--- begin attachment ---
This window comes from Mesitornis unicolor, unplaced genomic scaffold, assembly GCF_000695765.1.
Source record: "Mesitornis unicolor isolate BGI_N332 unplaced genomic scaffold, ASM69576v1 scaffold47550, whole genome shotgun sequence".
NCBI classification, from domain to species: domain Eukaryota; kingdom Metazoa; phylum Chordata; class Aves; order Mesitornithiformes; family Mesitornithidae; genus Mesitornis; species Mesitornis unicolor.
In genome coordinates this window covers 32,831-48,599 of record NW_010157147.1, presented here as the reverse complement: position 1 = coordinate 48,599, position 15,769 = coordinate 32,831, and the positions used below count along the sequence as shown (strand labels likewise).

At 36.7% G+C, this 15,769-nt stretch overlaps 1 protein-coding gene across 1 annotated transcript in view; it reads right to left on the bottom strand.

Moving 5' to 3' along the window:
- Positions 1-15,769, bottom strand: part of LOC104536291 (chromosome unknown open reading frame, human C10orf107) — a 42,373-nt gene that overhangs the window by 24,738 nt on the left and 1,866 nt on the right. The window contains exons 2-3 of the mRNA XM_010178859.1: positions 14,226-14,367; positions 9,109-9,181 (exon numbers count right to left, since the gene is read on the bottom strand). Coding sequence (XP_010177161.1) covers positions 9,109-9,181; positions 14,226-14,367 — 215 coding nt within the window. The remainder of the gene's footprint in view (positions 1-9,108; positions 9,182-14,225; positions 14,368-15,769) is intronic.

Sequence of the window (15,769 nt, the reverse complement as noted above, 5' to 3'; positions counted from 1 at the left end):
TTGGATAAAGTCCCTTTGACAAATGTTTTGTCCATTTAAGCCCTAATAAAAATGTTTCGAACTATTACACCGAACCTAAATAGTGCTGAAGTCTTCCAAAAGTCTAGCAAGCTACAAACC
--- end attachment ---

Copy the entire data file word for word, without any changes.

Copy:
This window comes from Mesitornis unicolor, unplaced genomic scaffold, assembly GCF_000695765.1.
Source record: "Mesitornis unicolor isolate BGI_N332 unplaced genomic scaffold, ASM69576v1 scaffold47550, whole genome shotgun sequence".
NCBI classification, from domain to species: domain Eukaryota; kingdom Metazoa; phylum Chordata; class Aves; order Mesitornithiformes; family Mesitornithidae; genus Mesitornis; species Mesitornis unicolor.
In genome coordinates this window covers 32,831-48,599 of record NW_010157147.1, presented here as the reverse complement: position 1 = coordinate 48,599, position 15,769 = coordinate 32,831, and the positions used below count along the sequence as shown (strand labels likewise).

At 36.7% G+C, this 15,769-nt stretch overlaps 1 protein-coding gene across 1 annotated transcript in view; it reads right to left on the bottom strand.

Moving 5' to 3' along the window:
- Positions 1-15,769, bottom strand: part of LOC104536291 (chromosome unknown open reading frame, human C10orf107) — a 42,373-nt gene that overhangs the window by 24,738 nt on the left and 1,866 nt on the right. The window contains exons 2-3 of the mRNA XM_010178859.1: positions 14,226-14,367; positions 9,109-9,181 (exon numbers count right to left, since the gene is read on the bottom strand). Coding sequence (XP_010177161.1) covers positions 9,109-9,181; positions 14,226-14,367 — 215 coding nt within the window. The remainder of the gene's footprint in view (positions 1-9,108; positions 9,182-14,225; positions 14,368-15,769) is intronic.

Sequence of the window (15,769 nt, the reverse complement as noted above, 5' to 3'; positions counted from 1 at the left end):
TTGGATAAAGTCCCTTTGACAAATGTTTTGTCCATTTAAGCCCTAATAAAAATGTTTCGAACTATTACACCGAACCTAAATAGTGCTGAAGTCTTCCAAAAGTCTAGCAAGCTACAAACC